The Etchings of Claude Lorrain

While long neglected compared with his paintings, in the 17th century, the etchings of Claude Gellee (1600-1682), called Claude Lorrain,
are rivaled only by those of Rembrandt.
Here are twenty-four of these prints, in their likely chronological order (i.e., by their order in the catalogue raisonné of Lino Mannocci).
These are high-resolution scans; a fast connection is recommended.
(While I set the browser display to a width of 900 pixels, if you zoom in (cmd= on Apple computers)
you will get much higher resolution.)

Le Patre et la bergere
La Tempete
Les Quatre Chevres
Les Trois Chevres
Les Quatre Chevres + Les Trois Chevres
Scene de brigands
La Danse au bord de l'eau
L'Enlevement d'Europe
Le Soleil levant
Le Passage du gue
Le Troupeau a l'abreuvoir
Le Campo Vaccino
Le Campo Vaccino (counterproof)
Le Bouvier
Le Danse sous les arbres
Le Depart pour les champs
Le Naufrage
Le Dessinateur
Le Port de mer au fanal
Le Pont de bois
Le Port de Mer a la Grosse Tour
Le Troupeau en marche par un temps orageux
Le Berger et Bergere Conversant
Mercure et Argus
Le Temps, Apollon et les Saisons
Le Chevrier

Mannocci, Lino, The Etchings of Claude Lorrain, Yale University Press, (1988).
Reed, S.W. and Wallace, R. Italian Etchers of the Renaissance & Baroque (Boston 1989).

This article of mine has some background on Claude and Dughet

A new book on Claude's etchings is now available:
Ink and Light: The Influence of Claude Lorrain's Etchings on England

The Etchings of Gaspard Dughet

Another great 17th century landscape painter who also made etchings was Gaspard Dughet (1615-1675).
His easel paintings are in museums worldwide, but some of his finest works are frescoes on the walls of Italian Palazzi,
e.g. the Palazzo Colonna, with its "Dughet Room".
His etchings are often overlooked, since he did only a few, but those few are superb.
Four of his etchings are in a rectangular format. Here they are:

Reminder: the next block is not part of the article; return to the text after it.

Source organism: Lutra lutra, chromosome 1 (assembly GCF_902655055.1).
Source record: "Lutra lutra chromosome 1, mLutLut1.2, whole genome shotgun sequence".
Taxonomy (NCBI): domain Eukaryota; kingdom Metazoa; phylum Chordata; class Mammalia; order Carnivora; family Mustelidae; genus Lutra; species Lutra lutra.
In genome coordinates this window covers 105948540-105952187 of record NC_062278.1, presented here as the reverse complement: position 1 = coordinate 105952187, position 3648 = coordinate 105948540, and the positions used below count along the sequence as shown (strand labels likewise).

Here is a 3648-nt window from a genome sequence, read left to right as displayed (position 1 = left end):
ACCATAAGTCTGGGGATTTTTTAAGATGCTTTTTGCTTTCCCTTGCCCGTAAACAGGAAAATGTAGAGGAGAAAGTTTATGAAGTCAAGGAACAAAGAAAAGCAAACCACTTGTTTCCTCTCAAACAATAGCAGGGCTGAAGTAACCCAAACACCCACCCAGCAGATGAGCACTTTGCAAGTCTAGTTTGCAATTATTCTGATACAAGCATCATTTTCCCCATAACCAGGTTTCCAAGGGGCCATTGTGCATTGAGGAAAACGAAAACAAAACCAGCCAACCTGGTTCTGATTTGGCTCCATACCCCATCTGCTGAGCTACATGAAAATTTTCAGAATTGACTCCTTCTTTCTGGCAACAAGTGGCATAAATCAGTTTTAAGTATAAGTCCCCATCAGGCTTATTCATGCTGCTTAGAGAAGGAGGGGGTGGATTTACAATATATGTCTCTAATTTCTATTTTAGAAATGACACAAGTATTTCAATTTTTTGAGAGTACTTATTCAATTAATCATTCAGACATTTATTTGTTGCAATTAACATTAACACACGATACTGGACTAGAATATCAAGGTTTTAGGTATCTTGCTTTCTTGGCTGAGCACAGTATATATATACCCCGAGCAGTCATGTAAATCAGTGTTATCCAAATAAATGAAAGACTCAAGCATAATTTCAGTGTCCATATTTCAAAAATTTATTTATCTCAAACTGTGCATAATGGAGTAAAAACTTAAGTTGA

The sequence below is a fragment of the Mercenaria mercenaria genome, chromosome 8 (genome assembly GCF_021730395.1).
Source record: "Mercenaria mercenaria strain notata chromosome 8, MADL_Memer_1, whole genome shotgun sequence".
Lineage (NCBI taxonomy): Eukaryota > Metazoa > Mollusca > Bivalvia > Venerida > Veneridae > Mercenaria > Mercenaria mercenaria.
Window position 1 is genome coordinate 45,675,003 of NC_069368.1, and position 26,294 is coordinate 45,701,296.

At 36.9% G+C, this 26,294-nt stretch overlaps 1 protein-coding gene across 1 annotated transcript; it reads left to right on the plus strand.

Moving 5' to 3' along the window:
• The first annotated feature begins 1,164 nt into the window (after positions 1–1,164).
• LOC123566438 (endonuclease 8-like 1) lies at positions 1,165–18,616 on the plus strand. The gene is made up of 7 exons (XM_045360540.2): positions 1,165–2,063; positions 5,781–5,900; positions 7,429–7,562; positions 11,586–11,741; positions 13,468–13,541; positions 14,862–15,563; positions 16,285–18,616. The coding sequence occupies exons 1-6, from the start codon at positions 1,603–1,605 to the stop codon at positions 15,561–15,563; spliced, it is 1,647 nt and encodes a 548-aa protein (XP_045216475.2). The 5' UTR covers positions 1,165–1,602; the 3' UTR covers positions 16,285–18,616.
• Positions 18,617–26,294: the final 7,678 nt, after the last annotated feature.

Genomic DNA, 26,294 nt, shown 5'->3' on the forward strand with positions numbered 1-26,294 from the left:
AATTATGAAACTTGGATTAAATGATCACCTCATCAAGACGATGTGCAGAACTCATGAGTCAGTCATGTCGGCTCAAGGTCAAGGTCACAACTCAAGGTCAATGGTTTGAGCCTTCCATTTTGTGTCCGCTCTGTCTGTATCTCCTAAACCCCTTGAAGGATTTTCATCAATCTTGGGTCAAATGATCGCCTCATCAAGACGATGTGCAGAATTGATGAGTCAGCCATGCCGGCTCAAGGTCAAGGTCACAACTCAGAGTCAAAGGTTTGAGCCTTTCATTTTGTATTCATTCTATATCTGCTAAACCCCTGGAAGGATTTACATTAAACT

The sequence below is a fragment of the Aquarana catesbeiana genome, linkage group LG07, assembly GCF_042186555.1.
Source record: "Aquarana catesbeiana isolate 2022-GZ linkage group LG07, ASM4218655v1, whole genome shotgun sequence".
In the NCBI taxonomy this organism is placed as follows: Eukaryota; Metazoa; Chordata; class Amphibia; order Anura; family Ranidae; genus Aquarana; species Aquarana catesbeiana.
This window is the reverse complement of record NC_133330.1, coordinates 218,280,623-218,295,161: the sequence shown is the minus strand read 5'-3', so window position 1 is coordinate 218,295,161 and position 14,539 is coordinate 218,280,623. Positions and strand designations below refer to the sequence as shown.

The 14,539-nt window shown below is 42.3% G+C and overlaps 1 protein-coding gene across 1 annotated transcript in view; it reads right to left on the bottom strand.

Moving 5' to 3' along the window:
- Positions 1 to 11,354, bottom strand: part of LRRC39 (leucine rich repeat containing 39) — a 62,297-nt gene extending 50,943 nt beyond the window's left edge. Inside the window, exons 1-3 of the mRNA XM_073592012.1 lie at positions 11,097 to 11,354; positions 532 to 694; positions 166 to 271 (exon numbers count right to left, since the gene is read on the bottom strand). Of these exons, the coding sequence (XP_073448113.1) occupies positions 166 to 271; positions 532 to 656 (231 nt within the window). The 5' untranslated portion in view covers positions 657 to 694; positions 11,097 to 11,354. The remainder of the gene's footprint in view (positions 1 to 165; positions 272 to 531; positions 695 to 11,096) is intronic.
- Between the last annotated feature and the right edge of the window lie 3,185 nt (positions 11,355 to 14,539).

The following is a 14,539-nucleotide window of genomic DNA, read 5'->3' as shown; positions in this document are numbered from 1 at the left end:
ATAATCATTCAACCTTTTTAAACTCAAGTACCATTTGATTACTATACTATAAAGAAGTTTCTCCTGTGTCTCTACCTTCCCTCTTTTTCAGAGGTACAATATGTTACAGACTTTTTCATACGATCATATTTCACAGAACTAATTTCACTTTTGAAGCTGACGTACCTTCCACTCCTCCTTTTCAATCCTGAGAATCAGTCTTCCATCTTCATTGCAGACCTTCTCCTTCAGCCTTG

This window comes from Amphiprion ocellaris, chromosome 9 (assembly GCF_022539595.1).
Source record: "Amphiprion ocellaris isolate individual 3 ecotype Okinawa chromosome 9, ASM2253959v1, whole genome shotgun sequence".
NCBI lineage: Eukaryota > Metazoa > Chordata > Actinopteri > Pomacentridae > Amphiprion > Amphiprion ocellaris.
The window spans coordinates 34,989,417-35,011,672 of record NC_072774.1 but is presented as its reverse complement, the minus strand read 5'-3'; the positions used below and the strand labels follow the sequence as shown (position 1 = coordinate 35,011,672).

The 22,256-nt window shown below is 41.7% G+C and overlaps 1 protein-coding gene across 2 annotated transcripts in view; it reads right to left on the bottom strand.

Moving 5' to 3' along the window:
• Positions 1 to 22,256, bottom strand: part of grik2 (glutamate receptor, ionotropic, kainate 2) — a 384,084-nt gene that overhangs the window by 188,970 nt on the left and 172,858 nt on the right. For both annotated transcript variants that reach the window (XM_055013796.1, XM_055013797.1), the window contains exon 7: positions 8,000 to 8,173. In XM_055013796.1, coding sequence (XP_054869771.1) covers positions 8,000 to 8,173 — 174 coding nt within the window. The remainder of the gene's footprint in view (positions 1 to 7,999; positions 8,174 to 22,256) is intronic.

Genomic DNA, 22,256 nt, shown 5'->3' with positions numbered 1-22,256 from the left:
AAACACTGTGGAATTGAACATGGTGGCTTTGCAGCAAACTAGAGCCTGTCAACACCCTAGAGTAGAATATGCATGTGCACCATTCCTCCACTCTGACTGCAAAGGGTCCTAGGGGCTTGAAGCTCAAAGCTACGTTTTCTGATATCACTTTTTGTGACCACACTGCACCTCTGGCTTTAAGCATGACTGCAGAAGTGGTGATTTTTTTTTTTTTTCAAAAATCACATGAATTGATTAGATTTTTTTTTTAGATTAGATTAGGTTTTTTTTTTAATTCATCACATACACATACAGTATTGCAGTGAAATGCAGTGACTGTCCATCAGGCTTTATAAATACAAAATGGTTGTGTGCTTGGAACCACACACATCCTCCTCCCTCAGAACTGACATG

Landscape with Figures
Mountainous Landscape
River Landscape with Fishermen
Landscape with a Boatman

These images have a breezy openness and an electric vitality which is very different from Claude's serenity.
I think that "Landscape with Figures" and "Mountainous Landscape" are wonderful etchings which deserve
wider recognition. I'm especially fond of "Mountainous Landscape". (See the book by Reed & Wallace cited above
for an appreciation of "Landscape with Figures".)

Another four etchings are in a circular format. Here are three of them:

Landscape with Two Seated Men
Landscape with Sailboat
Landscape with a Traveler

The circular etchings are in general more tranquil than the rectangular ones.

The literature lists only eight etchings by Dughet (though there are innumerable engravings by others
reproducing his paintings). But this may be another: Roman Landscape with Fishermen on a Riverbank.
The setting seems to be Tivoli and the falls of the river Teveroni, a scene Dughet often painted. This engraving
is identified by a monogram thought to be used by Dughet. I don't know if this rare impression is unique.

Rome in the 16th Century

A century before Claude, Neatherlandish artists were fascinated by the city of Rome and its ruins. Here is a print from 1550 showing the little island, "Tiber Island", and the bridge connecting it to the mainland, built by Lucius Fabricius in 62 BCE. In the middle ages it was called the "Four Heads Bridge" (Ponte Quattro Capi) because of two four-headed figures on the bridge balusters. The bridge connects to the city in the vicinity of the Jewish Ghetto.

Tiber Island and the "Pontis nunc quatuor Capitum".

Jacob van Ruisdael

The Dutch painter Jacob van Ruisdael (1628/29-1682) also did a small number of exquisite prints --
we only know of thirteen -- five from single impressions. This is one of the most celebrated,
``Grainfield at the Edge of a Wood'', done when Ruisdael was only 20. (The British painter John Constable
was so fond of this print that in 1818 he made an incredibly exact pen & ink copy of it.)
Such north-European landscapes have a very different feel from the Italian vistas, but as with Claude,
the effects of light are paramount in Ruisdael's works.